Federal Habeas Corpus: Using Actual Innocence to Avoid a Procedural Bar to Habeas Corpus Relief

Using Actual Innocence to Avoid a Procedural Bar to Habeas Corpus Relief

Actual innocence is an exception to any procedural bar preventing a federal court from granting habeas corpus relief, without the need to show cause and prejudice. Typically, a habeas claim is “procedurally-defaulted” when it`s raised for the first time on habeas review, rather than direct appeal. But showing actual innocence can avoid all of that.

The idea behind procedural-default is that the court should have the opportunity to deal with a claim before it gets to the habeas corpus stage. Habeas is more akin to a “last resort” for claims that would cause a “miscarriage of justice” if left in place, and which could not have been resolved on appeal. Dretke v. Haley, 541 U.S. 386 (2004).

The unique thing about actual innocence is that, even if the claim could have been raised on appeal, the habeas court can still grant relief. But the burden is rather heavy. A petitioner claiming actual innocence of his offenses on habeas review must show that, “in light of all the evidence, it is more likely than not that no reasonable juror would have convicted him.” Bousley v. United States, 523 U.S. 614 (1998). While it`s not as tough a burden as, say, “beyond a reasonable doubt,” the “more likely than not” standard is still more than just a 50/50 chance a jury would`ve acquitted.

A rather straight-forward case of actual innocence excusing a procedural bar occurred in United States v. Hisey, 12 F.4th 1231 (10th Cir. 2021). The court there held that a federal prisoner filing for habeas relief under 28 U.S.C. sec 2255 proved his actual innocence and therefore his claim attacking his guilty plea was not procedurally-defaulted.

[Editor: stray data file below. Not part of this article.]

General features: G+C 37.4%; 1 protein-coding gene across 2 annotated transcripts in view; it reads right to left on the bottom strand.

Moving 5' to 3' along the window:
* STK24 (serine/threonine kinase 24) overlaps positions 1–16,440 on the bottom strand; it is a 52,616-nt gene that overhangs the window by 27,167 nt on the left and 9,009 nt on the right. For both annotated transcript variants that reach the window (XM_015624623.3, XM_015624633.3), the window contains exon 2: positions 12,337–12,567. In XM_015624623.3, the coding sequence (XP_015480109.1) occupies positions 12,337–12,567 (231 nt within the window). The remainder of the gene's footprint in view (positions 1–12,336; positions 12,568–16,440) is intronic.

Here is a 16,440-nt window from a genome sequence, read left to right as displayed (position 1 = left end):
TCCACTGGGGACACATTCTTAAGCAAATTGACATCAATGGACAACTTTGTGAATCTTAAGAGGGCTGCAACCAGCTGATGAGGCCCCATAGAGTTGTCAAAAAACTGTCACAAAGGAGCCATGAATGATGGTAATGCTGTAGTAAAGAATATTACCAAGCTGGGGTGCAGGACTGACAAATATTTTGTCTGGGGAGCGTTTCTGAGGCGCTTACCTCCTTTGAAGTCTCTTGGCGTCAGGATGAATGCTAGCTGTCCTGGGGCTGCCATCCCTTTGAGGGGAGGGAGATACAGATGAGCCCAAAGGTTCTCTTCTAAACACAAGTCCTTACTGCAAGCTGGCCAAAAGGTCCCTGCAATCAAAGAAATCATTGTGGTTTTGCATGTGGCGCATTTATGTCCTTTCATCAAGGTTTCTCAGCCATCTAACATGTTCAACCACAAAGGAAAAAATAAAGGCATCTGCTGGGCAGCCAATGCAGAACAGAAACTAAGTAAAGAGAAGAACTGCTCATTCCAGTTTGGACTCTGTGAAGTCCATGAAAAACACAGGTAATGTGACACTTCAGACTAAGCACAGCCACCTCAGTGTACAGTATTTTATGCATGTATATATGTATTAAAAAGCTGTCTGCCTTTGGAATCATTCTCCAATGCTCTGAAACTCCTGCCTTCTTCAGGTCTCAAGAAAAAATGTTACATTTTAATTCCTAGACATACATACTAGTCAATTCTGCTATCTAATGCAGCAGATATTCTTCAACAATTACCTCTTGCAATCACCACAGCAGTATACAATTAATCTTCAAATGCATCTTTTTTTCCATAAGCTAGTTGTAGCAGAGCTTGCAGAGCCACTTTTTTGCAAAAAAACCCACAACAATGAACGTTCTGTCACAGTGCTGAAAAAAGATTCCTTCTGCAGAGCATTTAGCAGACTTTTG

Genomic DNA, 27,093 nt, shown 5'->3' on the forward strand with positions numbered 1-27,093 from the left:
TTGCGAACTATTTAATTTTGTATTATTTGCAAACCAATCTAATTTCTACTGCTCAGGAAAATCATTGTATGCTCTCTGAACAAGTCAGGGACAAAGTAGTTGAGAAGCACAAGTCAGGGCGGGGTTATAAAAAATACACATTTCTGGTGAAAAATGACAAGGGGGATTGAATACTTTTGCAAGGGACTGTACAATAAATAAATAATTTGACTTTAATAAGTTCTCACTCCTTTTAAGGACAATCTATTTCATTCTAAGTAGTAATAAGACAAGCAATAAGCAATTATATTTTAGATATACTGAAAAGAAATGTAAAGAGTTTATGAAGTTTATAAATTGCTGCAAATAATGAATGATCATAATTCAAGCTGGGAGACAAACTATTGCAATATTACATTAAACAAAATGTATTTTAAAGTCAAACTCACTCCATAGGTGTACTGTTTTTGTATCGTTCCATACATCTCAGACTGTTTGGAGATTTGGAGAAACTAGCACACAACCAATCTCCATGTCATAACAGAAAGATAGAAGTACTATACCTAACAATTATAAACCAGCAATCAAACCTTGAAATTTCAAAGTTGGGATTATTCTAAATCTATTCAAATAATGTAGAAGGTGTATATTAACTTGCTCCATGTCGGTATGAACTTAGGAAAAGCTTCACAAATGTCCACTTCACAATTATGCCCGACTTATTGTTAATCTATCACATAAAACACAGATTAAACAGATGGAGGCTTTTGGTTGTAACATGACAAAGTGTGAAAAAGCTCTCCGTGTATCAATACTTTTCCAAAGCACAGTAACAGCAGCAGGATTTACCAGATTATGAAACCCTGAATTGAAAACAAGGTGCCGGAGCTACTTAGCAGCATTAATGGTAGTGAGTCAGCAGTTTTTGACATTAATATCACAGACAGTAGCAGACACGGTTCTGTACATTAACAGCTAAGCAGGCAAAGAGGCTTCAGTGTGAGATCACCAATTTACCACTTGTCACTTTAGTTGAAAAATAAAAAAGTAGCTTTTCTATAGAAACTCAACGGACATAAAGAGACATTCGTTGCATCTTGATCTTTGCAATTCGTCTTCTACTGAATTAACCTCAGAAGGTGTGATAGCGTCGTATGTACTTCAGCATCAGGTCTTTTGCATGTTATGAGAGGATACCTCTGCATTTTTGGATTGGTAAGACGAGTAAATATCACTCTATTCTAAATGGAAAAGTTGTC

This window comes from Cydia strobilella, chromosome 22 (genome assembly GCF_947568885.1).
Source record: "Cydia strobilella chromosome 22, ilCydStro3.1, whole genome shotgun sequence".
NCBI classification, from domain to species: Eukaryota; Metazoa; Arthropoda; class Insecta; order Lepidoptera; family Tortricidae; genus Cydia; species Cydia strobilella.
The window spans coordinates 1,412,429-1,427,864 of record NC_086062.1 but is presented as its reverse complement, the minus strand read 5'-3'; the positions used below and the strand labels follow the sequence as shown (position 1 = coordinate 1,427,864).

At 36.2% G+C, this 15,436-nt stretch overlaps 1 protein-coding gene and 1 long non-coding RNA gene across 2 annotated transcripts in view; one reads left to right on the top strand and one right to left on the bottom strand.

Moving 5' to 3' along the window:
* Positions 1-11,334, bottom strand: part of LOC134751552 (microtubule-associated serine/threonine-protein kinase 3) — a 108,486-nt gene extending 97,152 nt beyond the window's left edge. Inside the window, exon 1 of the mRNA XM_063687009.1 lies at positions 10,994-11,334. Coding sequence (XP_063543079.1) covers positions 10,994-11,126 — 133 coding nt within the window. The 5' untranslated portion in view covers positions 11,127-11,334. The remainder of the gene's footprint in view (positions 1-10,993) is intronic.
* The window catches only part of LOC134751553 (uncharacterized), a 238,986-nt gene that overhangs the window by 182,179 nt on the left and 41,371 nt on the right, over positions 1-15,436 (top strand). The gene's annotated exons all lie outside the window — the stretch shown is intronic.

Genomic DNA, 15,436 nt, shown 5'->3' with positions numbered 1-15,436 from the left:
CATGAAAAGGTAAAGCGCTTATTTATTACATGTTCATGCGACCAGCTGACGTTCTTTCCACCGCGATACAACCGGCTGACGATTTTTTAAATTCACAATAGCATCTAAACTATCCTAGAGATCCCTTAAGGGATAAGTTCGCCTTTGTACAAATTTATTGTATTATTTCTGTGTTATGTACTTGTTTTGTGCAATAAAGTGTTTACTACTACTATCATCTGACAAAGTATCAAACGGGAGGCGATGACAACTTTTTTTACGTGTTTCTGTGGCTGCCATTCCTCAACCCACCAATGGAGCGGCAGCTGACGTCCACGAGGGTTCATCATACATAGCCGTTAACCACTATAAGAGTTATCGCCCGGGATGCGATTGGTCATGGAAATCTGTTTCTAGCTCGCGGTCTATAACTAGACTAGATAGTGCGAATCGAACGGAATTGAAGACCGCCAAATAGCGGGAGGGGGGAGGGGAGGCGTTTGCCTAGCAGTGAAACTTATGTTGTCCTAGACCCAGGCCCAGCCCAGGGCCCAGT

The defendant in that case had been convicted, after a guilty plea, to being a felon-in-possession of a firearm under 18 U.S.C. sec 922(g). He didn`t appeal but instead filed a pro se sec 2255 motion to vacate his conviction, arguing that his prior state conviction (the felony upon which the sec 922(g) conviction was based) was not in fact a felony.

The court found he was right. Under Kansas State law, his drug sentence was deferred because he qualified for drug treatment, instead of prison time. He successfully completed the treatment and any threat of prison disappeared. When the federal government said this was still a felony for the federal felon-in-possession offense, the Tenth Circuit disagreed. An underlying felony for sec 922(g) depends on state law, not federal law, and a mandatory sentence of drug treatment without a sentence of more than a year wasn`t a “felony” under Kansas law, the court said.

Having a prior conviction that wasn`t punishable by more than a year in prison for this particular defendant, the court said, rendered the sec 922(g) conviction invalid. This meant the defendant was “actually innocent” of his federal offense. The district court should not have procedurally-barred the claim, and the case was remanded for the district court to address the motion on the merits.

As you can see, showing actual innocence of the offense excused procedural-default in this case but it didn`t resolve the case. This is important to note because actual innocence, as unbelievable as this sounds, is not a valid claim for federal habeas corpus relief. Instead, it`s the underlying constitutional violation that is the claim.

With that said, meeting the actual-innocence standard to avoid a procedural-bar is a huge step toward a successful claim for habeas relief, as this case shows.

DALE CHAPPELL is the author of several articles and books on post-conviction relief, including Habeas Corpus for Federal Prisoners: An Insider`s Guide and Federal Habeas for State Prisoners: An Insider`s Guide.

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